Sure, it was great to be able to watch Friends two or three times in different time zones and various languages (thanks to satellite television) but that is only fun for so long. Oh, and yes it was great to have wonderful meals prepared for us by a Coast Guard cook, but once I started to pack on the pounds I realized I was only getting further away from successfully experiencing this wonderful age.

After a while, I found other things to do to pass the time. I started to play cards… uh, with myself. It kept me busy and was sort of fun, but at times I wondered if I might be bordering on multiple personalities (especially when I would jump from side to side acting like I was actually playing another person… whoa!). I guess you do what you have to do to stay busy.

I also taught myself to basket weave, knit, and make jewelry. However, that didn’t go very well when my baskets unraveled themselves, my first pair of mittens could only fit one or maybe two fingers, and nobody (not even my Mom) would wear my jewelry. In some ways, I thank goodness that I was up in the middle of nowhere so nobody could judge the exploration of my creative side. I sure did make a few people laugh though.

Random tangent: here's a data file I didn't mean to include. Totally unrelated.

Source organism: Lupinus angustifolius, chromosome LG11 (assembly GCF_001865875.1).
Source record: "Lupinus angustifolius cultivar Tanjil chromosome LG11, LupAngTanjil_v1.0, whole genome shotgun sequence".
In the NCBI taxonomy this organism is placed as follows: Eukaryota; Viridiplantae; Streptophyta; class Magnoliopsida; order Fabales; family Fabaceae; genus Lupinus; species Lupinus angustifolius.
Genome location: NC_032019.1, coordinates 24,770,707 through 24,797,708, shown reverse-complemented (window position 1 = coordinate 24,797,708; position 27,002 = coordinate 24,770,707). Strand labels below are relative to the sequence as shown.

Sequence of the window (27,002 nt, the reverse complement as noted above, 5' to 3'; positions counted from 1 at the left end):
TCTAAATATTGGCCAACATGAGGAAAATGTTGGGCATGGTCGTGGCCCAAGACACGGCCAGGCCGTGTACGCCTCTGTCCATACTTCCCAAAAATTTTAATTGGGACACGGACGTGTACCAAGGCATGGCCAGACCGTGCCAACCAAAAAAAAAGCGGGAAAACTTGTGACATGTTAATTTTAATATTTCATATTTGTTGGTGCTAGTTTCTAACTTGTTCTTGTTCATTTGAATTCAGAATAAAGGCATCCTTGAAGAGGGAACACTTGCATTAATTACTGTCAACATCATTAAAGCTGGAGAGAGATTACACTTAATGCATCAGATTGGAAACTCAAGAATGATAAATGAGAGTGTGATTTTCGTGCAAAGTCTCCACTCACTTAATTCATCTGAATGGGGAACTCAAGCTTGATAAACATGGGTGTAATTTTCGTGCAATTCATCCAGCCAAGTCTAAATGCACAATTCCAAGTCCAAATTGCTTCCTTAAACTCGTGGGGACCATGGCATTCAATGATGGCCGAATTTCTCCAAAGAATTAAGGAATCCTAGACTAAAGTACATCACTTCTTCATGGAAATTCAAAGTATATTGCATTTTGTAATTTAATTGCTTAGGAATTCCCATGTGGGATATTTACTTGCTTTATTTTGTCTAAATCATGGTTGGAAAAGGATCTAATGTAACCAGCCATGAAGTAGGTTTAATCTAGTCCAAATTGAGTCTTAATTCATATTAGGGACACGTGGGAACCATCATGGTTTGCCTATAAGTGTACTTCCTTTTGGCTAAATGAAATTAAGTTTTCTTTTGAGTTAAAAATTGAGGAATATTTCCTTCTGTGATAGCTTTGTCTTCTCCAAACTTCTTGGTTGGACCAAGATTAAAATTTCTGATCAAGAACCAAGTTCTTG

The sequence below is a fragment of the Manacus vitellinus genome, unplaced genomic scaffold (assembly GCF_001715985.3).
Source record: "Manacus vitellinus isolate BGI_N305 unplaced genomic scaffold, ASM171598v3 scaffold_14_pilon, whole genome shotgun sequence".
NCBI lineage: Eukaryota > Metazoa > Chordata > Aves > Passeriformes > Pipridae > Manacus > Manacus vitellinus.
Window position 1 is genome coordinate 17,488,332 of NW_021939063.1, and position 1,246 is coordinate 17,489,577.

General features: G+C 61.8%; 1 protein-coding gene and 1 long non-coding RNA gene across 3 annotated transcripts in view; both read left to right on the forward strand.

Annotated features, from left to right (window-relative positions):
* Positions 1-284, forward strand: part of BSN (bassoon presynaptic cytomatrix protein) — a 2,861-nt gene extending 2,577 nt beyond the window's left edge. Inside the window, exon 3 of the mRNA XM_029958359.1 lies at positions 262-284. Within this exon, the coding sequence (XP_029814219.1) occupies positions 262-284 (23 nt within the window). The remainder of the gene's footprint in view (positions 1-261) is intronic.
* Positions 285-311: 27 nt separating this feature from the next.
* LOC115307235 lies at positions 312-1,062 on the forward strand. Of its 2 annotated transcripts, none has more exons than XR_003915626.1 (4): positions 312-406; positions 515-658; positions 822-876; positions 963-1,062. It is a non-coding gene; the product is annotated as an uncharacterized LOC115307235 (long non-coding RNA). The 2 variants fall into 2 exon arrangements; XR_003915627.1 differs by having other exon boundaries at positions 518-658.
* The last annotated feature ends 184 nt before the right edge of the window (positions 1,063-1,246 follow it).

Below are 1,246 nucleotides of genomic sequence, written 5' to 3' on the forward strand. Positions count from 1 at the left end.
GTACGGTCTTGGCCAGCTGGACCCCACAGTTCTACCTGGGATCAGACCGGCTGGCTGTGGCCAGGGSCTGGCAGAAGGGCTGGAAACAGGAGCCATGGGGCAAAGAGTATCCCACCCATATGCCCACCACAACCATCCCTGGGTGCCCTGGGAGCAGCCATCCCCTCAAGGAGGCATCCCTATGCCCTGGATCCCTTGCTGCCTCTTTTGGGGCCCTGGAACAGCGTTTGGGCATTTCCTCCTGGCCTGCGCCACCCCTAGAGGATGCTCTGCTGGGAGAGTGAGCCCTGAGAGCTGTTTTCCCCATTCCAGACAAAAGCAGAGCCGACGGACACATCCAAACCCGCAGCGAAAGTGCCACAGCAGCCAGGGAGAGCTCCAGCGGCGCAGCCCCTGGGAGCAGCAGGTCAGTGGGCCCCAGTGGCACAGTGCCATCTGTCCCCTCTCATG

It was not all bad, but it was hard for me to focus on the good. I often wished that I would just enjoy all the beauty around me, and not pity the fact that I am 22 years old and wanting to just be with my friends. When I had time, I did head out and explore as much as I safely could. I fell in love with our unit mascot, a three-legged Labrador mix named Coco, who loved to chase deer and bear. We kept bells on her collar so the noise would keep the bears away from her (and from us).

I also found the salmon breeding season fascinating (sure that could have been my age too). Hundreds upon hundreds of salmon desperately swimming up stream to lay their eggs to the point you could just reach out and grab them. It is an amazing sight to see.